28 Apr 2021

 

 

Single-Use versus Reusable Garments: Which Provides Better Protection?

Did you know the highest causes of contamination in controlled environments are from the people who work there? This means the right garments are critical. While it may seem like the best option would be reusable garments since they are made using more substantial material that can be washed repeatedly, it turns out the sterilization process may cause them to deteriorate over time, leading to lower bacterial efficiency than their disposable counterparts.

With this in mind, Quest recommends replacing reusable garments with disposable ones for the following reasons:

Ultimate Protection
With each laundering and sterilization, the air permeability, bacteria barrier, and tear strength efficiency of reusable garments is reduced and particle shedding is increased. Disposable apparel arrives clean, hygienically packaged, and ready to use.

Consistent Quality
Disposable garments provide more uniform and dependable protection every single time. The quality of reusable garments is inconsistent. You never know what the protection level is, depending on where they are in their lifecycle

Peace of Mind
With disposal garments you know exactly what level of protection your employees are getting every time they don garments. Inventory and usage costs are easy to predict and manage over time

Click on the image to download our helpful graphic on reasons to choose disposable over reusable garments.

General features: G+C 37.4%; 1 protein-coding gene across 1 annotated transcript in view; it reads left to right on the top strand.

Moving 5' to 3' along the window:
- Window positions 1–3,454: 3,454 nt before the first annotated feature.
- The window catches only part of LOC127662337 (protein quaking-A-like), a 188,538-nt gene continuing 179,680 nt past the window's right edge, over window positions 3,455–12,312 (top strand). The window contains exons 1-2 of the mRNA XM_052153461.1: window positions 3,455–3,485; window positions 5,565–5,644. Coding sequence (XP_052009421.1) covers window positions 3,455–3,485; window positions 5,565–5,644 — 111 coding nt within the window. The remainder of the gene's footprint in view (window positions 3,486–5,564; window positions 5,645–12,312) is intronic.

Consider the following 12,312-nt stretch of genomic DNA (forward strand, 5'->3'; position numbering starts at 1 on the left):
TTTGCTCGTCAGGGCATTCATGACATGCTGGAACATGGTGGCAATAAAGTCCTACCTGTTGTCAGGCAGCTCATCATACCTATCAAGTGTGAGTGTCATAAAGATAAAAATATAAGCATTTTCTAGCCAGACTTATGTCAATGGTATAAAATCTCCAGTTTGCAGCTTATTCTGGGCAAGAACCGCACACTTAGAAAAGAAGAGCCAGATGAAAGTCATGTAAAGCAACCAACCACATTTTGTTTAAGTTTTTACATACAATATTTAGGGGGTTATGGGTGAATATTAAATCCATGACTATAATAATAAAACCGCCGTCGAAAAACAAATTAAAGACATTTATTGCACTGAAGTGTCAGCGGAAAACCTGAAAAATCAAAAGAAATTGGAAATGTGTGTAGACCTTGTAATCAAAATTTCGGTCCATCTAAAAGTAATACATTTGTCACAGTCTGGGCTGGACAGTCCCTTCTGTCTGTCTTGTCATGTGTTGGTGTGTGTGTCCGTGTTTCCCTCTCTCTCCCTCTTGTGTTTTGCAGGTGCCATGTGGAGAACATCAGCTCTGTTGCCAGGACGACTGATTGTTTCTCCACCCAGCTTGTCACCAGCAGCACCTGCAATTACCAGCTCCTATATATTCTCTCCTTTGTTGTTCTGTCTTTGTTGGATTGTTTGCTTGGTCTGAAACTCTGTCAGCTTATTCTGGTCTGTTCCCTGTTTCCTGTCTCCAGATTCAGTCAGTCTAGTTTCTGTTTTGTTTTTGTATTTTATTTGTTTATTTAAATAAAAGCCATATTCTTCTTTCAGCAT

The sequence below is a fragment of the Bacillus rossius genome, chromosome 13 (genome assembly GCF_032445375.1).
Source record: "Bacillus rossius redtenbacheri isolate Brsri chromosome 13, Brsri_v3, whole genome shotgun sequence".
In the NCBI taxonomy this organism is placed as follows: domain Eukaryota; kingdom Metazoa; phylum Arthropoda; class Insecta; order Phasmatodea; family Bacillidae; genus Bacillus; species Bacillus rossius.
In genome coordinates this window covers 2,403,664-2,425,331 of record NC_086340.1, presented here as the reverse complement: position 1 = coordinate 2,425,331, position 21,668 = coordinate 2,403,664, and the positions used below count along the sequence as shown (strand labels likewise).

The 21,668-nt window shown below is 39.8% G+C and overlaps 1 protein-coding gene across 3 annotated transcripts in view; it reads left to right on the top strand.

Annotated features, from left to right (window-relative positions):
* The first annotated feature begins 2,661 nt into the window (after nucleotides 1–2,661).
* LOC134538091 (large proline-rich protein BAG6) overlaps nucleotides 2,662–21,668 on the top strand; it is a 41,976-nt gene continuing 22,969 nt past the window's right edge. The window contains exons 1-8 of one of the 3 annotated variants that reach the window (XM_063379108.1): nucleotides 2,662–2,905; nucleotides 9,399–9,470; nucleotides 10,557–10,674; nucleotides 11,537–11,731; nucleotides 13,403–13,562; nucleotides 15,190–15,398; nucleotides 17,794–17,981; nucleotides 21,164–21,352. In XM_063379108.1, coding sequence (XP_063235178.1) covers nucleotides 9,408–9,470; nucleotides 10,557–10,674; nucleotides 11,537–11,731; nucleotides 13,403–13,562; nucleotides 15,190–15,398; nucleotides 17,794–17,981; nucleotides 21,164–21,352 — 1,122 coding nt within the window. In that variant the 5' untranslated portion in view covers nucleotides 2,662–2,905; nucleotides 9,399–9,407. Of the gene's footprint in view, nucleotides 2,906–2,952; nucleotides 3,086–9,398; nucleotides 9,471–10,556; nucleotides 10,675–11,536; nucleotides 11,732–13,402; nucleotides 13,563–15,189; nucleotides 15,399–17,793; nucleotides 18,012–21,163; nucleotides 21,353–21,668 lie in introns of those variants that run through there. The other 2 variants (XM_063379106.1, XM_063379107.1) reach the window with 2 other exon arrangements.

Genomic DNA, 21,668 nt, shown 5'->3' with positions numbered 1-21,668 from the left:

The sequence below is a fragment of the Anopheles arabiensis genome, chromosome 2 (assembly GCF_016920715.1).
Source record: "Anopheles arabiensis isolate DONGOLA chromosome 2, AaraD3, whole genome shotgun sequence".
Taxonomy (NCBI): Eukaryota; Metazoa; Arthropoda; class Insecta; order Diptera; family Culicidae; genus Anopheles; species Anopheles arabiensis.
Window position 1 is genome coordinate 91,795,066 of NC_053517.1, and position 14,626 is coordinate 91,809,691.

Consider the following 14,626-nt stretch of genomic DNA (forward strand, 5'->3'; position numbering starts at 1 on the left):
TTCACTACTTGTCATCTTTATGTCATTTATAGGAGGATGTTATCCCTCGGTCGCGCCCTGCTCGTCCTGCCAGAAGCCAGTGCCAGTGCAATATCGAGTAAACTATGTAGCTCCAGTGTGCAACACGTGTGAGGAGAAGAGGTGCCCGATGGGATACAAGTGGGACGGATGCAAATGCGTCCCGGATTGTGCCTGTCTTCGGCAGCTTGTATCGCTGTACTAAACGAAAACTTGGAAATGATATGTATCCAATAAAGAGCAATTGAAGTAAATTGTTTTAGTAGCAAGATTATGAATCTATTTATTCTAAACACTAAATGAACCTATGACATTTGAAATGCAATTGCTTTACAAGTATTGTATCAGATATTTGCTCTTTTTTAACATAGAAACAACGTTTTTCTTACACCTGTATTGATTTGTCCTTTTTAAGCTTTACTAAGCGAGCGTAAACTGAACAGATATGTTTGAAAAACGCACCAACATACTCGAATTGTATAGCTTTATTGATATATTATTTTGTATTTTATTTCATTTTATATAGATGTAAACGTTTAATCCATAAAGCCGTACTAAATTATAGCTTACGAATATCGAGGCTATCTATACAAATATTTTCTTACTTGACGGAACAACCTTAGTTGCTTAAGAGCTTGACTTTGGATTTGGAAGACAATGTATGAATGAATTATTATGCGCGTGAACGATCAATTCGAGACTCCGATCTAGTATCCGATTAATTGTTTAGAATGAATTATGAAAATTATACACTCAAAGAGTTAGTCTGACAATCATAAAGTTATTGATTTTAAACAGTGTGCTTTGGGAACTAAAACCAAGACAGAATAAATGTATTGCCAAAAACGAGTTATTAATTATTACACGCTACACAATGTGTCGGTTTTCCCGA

Don’t just take our word for it. The proof is in the data. Our partners at DuPont shared a video where they put reusable garments to the test. They conducted testing by laundering and sterilizing two new, reusable garments for 30 cycles and examined how well they held up. Here’s what they found.

Test #1: Air Permeability and Barrier on Reusable Garments
After 20 cycles, air permeability increased 5X (garment A) to 8X (garment B) based on the Frayser Air Permeability Test. This shows that garments become less airtight and less effective at bacterial filtration over time.

Test #2: Particle Shedding of Reusable Garments
After 30 cycles, there was a noticeable increase in particle shedding on fabric swatches cut from the tested reusable garments.

Test #3: Tear Strength
The tear strength of fabric cut from reusable polyester garments steadily decreased with each cycle. After 30 cycles, the tear strength dropped by 60%.

The takeaway? Single use garments provide more uniform and dependable protection, with consistent quality. Plus with single-use garments, both inventory and usage costs are easier to predict and manage over time. Taken all together, choosing disposable garments results in greater peace of mind when it comes to keeping your facilities contaminant free and running smoothly.

09 Dec 2020

How Quest is Minimizing the Impact of Rising PPE Prices and Supply Chain Shortages

The COVID-19 pandemic has increased demand for single-use gloves and garments so dramatically, manufacturers are struggling to keep up. As we move into winter and face a surging positivity rate across the US, the gap between supply and demand will continue to grow.